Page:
Is it a Mid-Life Crisis or Mid-Life Depression?

In today’s culture, dealing with a mid-life crisis has become a bit of a punchline. Your neighbor turns 50 and buys a red sports car. Or your brother hits 45 and suddenly quits his corporate job to start his passion project. But are actions like these just about chasing your youth or could they be a sign of something more serious? Sometimes, drastic life changes can be a sign of depression or anxiety.

It’s important to note that making significant changes or deciding to pursue a dream job isn’t necessarily a cry for help; sometimes these changes can be for the better. For some, a mid-life transition can be a time to evaluate what they’ve done so far in life and the things they would like to explore. Some people take up new hobbies or spend time developing new relationships or deepening current ones. It can be a good thing when people expand their horizons by trying new things; for example, taking a ballroom dance class or learning how to cook.

However, if you notice that these changes are accompanied by changes to a person’s behavior or lifestyle—they’ve abandoned hobbies or turned away from longtime friends, for example—it may be a sign that they’re dealing with depression. Depression can be common among men, particularly in midlife, and it can be difficult to ask for help. Keep an eye on the men in your life, and talk to them if you start to notice changes like:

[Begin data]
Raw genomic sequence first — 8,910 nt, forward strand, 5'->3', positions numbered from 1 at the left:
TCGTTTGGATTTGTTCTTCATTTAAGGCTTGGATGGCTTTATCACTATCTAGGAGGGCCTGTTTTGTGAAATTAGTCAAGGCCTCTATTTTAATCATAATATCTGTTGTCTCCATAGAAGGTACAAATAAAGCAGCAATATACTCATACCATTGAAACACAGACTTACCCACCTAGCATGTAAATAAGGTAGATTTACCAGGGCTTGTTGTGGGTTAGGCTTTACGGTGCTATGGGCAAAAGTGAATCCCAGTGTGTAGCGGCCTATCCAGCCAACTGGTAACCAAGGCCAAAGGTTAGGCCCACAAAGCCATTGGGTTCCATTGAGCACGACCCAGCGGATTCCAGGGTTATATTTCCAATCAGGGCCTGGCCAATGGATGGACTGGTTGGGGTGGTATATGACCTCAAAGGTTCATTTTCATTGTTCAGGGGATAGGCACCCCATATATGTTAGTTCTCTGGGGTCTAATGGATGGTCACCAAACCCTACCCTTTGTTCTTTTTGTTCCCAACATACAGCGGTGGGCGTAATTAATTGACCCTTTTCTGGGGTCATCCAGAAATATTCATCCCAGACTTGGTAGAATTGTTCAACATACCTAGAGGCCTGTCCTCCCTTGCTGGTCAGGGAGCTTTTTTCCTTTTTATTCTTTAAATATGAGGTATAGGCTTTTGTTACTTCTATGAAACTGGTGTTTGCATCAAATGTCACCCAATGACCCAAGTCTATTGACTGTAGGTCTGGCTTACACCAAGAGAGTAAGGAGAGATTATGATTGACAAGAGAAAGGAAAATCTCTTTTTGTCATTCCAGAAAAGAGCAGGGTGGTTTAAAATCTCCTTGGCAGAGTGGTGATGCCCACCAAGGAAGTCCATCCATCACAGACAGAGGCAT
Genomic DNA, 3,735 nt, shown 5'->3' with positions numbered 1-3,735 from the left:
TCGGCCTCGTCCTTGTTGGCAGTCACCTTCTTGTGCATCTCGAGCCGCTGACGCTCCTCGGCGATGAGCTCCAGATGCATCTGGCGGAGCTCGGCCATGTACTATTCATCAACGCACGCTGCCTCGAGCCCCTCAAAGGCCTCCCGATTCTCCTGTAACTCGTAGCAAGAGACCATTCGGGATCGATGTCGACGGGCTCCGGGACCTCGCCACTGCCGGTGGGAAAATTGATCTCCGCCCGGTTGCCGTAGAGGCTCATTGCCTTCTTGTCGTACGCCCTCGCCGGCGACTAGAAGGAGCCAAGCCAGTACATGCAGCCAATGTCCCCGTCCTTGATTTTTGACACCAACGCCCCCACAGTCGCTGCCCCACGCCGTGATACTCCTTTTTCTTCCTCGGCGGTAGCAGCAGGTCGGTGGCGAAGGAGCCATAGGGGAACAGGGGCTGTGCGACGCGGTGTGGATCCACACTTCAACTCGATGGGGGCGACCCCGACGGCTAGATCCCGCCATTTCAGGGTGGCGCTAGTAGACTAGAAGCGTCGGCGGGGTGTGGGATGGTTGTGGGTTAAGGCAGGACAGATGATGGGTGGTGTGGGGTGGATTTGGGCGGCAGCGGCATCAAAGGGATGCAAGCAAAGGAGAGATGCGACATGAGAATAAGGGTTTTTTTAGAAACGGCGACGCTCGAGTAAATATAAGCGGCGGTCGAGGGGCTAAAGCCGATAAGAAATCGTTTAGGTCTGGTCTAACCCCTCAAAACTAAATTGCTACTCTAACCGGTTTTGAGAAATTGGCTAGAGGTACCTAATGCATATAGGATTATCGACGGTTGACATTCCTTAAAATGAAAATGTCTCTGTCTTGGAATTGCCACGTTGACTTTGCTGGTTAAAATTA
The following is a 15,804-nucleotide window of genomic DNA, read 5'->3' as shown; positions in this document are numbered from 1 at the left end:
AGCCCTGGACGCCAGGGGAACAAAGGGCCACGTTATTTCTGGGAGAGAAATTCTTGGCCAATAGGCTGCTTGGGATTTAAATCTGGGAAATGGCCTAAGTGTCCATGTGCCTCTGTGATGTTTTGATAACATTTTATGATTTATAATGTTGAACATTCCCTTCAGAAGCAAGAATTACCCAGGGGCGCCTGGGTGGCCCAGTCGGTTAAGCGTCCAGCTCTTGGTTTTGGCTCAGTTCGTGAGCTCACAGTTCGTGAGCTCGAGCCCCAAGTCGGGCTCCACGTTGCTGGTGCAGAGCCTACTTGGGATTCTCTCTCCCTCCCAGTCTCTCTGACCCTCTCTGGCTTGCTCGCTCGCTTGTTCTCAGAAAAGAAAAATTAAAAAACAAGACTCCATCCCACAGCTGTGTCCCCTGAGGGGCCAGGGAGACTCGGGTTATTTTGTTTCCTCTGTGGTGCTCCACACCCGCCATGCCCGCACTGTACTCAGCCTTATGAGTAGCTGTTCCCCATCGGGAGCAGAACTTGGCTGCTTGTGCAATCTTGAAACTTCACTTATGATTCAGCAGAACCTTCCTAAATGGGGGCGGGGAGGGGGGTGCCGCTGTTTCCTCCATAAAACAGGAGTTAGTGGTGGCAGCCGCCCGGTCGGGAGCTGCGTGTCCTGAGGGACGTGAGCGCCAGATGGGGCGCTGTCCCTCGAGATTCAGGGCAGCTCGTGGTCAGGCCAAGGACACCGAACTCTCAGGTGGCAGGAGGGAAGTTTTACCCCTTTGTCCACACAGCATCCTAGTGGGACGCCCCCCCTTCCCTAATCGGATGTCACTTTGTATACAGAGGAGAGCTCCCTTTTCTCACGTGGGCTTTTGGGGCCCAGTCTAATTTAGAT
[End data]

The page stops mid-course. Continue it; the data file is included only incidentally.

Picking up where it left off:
• Feeling hopeless or pessimistic about the future
  • A loss of interest in activities that were previously enjoyed
  • Restlessness and anxiety
  • Feeling irritable
  • A change in sleeping habits – either sleeping more or less
  • A change in appetite – eating more or less than usual
  • Feeling guilt, helplessness or worthlessness
  • Physical aches or pains that don’t respond to treatment
  • Thoughts of suicide or suicide attempts

Keep in mind that men don’t always show typical signs of depression. Instead, they may withdraw, feel irritable or aggressive or display hostile behavior. Men may also hide their depression until it’s too late – men are three to four times more likely to commit suicide than women.

If you or a loved one is suffering with depression, seek help from a medical professional. Behavioral therapy, along with medication and lifestyle changes, can help put depression in remission so you feel more like your normal self.

Main Line Health provides comprehensive behavioral health services. Our holistic approach to treatment recognizes that mental and emotional health are integral to a healthy, full life. We provide both in-patient and outpatient services that address the whole person – mind, body and spirit.

To schedule an appointment with a specialist at Main Line Health, call 888-227-3898 or use our secure online appointment request form.

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